By Road – Getting to Aurangabad by Road from Hyderabad, Goa, Pune and Mumbai is relatively straightforward. While the journeys are long. The roads are good and traveling by road is definitely an option. Aurangabad also enjoys good road connectivity with most places in Madhya Pradesh, specifically to Indore, due to its relatively central location.
Best time to travel to Aurangabad
The best time to visit Aurangabad is during the winters. Ideally from November to March is a really pleasant time to visit Aurangabad. The city is also very green and the weather is pleasant from June to October during the monsoons. Rains could however be a hindrance in your sightseeing experience. Visiting Aurangabad between April to June, during the summer is a bad idea. The weather is unbearably hot and a trip is best avoided.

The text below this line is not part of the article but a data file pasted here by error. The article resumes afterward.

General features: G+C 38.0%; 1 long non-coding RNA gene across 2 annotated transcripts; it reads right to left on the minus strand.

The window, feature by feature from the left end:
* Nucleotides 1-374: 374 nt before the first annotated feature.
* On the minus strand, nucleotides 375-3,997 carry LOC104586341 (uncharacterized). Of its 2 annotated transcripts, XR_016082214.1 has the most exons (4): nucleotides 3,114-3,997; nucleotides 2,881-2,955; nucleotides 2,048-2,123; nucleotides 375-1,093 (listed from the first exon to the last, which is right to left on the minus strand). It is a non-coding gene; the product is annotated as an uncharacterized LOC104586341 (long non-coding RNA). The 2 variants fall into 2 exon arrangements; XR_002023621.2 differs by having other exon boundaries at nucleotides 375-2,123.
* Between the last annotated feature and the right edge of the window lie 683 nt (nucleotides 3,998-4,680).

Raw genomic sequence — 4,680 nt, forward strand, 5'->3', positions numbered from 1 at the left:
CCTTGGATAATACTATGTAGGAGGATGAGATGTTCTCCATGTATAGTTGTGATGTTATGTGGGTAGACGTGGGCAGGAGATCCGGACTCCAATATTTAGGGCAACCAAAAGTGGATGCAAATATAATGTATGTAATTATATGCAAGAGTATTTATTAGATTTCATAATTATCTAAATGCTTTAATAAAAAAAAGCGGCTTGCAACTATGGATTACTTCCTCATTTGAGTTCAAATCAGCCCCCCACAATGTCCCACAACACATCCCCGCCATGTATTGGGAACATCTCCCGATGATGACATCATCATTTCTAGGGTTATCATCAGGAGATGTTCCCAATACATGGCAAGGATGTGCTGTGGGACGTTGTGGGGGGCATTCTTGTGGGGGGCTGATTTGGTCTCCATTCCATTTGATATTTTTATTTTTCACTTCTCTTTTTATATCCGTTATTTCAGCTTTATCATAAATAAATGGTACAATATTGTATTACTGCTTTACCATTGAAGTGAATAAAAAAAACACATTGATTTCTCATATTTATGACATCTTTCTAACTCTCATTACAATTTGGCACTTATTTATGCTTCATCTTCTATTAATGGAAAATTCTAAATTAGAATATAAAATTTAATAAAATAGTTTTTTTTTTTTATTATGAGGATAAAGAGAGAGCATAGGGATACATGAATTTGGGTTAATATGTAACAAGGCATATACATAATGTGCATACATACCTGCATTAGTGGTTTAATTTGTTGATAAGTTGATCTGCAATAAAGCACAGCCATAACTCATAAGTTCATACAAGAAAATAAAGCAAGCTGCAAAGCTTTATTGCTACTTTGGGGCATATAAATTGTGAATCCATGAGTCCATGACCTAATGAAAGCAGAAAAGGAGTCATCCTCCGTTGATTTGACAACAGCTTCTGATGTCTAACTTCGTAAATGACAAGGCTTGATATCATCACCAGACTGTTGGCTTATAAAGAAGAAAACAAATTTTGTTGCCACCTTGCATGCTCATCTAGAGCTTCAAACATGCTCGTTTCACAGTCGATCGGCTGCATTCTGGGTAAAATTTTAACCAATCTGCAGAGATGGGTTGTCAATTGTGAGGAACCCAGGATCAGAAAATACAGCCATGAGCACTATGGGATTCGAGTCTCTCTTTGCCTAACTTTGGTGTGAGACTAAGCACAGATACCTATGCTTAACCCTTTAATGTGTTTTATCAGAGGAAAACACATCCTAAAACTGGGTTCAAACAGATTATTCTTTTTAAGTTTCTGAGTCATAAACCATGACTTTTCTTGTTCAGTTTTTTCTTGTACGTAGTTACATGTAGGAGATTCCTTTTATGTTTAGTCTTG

Getting around Aurangabad
Getting around Aurangabad is relatively easy and cheap compared to other tourist hotspots in the country. For starters there’s the Maharashtra State Road Transport Commission buses (MSRTC) and the privately operated Aurangabad Municipal Transport (AMT) buses to choose from. Between these most tourist destinations within and the outskirts of the city are covered.
For Day trips to Ajanta and Ellora, hiring a cab is just a lot more simpler and not that expensive. Ideally hire a cab for two days one to explore Ajanta and the other to explore Ellora and Aurangabad the city.
Breaking stereotypes about Aurangabad
Ajanta & Ellora Caves are the only thing worth seeing in Aurangabad – While the Ajanta and Ellora caves are definitely the key attraction. The Bibi ka Maqbara (Aurangzeb’s Taj Mahal for his wife) and the Daulatabad fort which has been key to the Deccan kingdom are also sites worth visiting. If History interests you Aurangabad has more than enough to keep you fascinated.
Go check out